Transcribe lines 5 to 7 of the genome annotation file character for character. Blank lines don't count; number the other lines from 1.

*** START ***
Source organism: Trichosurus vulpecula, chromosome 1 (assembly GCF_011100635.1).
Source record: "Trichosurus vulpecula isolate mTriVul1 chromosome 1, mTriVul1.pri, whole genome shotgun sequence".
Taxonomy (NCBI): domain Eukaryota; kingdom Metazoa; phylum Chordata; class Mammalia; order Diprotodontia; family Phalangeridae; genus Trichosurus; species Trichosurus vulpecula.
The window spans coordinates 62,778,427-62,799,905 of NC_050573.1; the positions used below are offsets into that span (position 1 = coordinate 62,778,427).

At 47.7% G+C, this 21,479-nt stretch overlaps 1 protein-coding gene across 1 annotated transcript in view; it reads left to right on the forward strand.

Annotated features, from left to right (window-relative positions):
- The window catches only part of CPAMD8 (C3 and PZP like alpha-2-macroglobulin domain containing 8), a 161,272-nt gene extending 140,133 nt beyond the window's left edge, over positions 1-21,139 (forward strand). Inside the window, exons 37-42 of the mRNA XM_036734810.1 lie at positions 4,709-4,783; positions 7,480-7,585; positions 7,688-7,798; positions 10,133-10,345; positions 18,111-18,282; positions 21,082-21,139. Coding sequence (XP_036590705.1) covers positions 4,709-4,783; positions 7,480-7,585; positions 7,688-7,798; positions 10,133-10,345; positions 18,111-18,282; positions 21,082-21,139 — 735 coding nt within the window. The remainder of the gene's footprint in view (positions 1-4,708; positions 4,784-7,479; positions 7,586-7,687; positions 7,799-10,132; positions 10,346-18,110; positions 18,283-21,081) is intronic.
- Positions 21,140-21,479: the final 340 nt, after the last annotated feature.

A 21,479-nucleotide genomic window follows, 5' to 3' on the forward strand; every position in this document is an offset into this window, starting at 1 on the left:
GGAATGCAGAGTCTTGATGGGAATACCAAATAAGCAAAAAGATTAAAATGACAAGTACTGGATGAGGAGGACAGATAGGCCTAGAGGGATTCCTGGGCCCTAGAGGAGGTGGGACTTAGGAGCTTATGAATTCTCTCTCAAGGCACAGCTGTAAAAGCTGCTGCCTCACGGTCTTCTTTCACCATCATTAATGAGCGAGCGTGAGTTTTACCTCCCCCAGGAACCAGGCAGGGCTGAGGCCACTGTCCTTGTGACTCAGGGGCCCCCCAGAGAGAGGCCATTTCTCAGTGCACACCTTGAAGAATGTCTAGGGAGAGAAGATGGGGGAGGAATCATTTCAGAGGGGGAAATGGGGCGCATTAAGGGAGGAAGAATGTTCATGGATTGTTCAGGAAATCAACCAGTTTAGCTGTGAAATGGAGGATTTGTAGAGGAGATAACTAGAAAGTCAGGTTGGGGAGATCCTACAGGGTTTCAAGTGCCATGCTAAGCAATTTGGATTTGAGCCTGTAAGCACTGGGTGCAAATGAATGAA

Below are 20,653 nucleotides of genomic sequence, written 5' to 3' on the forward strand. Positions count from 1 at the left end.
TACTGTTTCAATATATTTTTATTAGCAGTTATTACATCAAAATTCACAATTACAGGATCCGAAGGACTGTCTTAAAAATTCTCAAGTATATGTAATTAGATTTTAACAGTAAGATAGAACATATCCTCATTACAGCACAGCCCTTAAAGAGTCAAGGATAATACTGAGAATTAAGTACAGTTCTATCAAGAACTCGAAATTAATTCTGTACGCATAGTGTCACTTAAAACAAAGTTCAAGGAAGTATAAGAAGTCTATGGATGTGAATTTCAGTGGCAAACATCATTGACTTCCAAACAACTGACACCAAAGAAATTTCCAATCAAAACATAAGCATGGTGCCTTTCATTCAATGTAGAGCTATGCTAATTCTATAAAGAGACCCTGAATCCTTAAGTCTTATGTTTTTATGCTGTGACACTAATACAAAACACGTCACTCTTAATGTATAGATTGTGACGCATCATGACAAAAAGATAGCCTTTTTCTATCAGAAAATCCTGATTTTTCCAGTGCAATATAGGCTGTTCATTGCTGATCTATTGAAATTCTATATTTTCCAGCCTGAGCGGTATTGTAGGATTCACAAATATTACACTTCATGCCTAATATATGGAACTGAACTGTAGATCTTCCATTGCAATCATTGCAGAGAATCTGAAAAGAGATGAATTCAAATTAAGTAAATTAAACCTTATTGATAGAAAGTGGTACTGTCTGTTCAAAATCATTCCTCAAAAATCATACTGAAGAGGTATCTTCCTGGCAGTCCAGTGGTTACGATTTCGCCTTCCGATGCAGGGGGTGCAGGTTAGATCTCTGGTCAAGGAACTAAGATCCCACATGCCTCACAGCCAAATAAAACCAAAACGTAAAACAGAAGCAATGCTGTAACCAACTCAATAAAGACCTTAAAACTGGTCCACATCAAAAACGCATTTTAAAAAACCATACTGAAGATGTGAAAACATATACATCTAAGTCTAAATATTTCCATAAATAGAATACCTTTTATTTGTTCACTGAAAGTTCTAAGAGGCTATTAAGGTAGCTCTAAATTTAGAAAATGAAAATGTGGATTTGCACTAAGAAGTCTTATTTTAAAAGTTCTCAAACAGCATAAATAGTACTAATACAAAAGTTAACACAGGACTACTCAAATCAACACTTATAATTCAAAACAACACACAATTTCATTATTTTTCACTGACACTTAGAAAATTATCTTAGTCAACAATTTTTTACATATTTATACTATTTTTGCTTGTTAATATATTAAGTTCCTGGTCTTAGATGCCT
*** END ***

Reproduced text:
At 47.7% G+C, this 21,479-nt stretch overlaps 1 protein-coding gene across 1 annotated transcript in view; it reads left to right on the forward strand.

Annotated features, from left to right (window-relative positions):
- The window catches only part of CPAMD8 (C3 and PZP like alpha-2-macroglobulin domain containing 8), a 161,272-nt gene extending 140,133 nt beyond the window's left edge, over positions 1-21,139 (forward strand). Inside the window, exons 37-42 of the mRNA XM_036734810.1 lie at positions 4,709-4,783; positions 7,480-7,585; positions 7,688-7,798; positions 10,133-10,345; positions 18,111-18,282; positions 21,082-21,139. Coding sequence (XP_036590705.1) covers positions 4,709-4,783; positions 7,480-7,585; positions 7,688-7,798; positions 10,133-10,345; positions 18,111-18,282; positions 21,082-21,139 — 735 coding nt within the window. The remainder of the gene's footprint in view (positions 1-4,708; positions 4,784-7,479; positions 7,586-7,687; positions 7,799-10,132; positions 10,346-18,110; positions 18,283-21,081) is intronic.